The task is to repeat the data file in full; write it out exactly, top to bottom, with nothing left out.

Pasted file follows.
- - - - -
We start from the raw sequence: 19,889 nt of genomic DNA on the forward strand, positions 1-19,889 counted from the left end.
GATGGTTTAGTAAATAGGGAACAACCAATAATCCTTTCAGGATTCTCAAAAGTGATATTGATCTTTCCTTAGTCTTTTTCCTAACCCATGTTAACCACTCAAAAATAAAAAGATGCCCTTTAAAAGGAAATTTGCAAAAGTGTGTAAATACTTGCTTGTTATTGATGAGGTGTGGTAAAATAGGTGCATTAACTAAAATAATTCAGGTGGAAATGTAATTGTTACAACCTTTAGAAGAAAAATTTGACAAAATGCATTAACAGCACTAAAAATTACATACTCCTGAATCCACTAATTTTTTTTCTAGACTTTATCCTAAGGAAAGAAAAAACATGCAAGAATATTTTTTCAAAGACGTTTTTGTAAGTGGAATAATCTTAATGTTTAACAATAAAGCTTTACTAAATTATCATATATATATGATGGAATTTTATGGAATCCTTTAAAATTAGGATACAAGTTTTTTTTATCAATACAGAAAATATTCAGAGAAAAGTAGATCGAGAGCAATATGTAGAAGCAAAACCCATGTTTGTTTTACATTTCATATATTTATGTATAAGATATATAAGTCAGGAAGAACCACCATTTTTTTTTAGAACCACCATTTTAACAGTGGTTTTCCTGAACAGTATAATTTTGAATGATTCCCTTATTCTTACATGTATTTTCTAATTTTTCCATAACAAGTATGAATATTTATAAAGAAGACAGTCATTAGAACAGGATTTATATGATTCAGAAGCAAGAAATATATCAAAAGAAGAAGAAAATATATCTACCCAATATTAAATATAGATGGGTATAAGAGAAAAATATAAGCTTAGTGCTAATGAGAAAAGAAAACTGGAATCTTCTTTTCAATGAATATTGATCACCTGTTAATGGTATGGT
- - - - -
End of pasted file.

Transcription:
We start from the raw sequence: 19,889 nt of genomic DNA on the forward strand, positions 1-19,889 counted from the left end.
GATGGTTTAGTAAATAGGGAACAACCAATAATCCTTTCAGGATTCTCAAAAGTGATATTGATCTTTCCTTAGTCTTTTTCCTAACCCATGTTAACCACTCAAAAATAAAAAGATGCCCTTTAAAAGGAAATTTGCAAAAGTGTGTAAATACTTGCTTGTTATTGATGAGGTGTGGTAAAATAGGTGCATTAACTAAAATAATTCAGGTGGAAATGTAATTGTTACAACCTTTAGAAGAAAAATTTGACAAAATGCATTAACAGCACTAAAAATTACATACTCCTGAATCCACTAATTTTTTTTCTAGACTTTATCCTAAGGAAAGAAAAAACATGCAAGAATATTTTTTCAAAGACGTTTTTGTAAGTGGAATAATCTTAATGTTTAACAATAAAGCTTTACTAAATTATCATATATATATGATGGAATTTTATGGAATCCTTTAAAATTAGGATACAAGTTTTTTTTATCAATACAGAAAATATTCAGAGAAAAGTAGATCGAGAGCAATATGTAGAAGCAAAACCCATGTTTGTTTTACATTTCATATATTTATGTATAAGATATATAAGTCAGGAAGAACCACCATTTTTTTTTAGAACCACCATTTTAACAGTGGTTTTCCTGAACAGTATAATTTTGAATGATTCCCTTATTCTTACATGTATTTTCTAATTTTTCCATAACAAGTATGAATATTTATAAAGAAGACAGTCATTAGAACAGGATTTATATGATTCAGAAGCAAGAAATATATCAAAAGAAGAAGAAAATATATCTACCCAATATTAAATATAGATGGGTATAAGAGAAAAATATAAGCTTAGTGCTAATGAGAAAAGAAAACTGGAATCTTCTTTTCAATGAATATTGATCACCTGTTAATGGTATGGT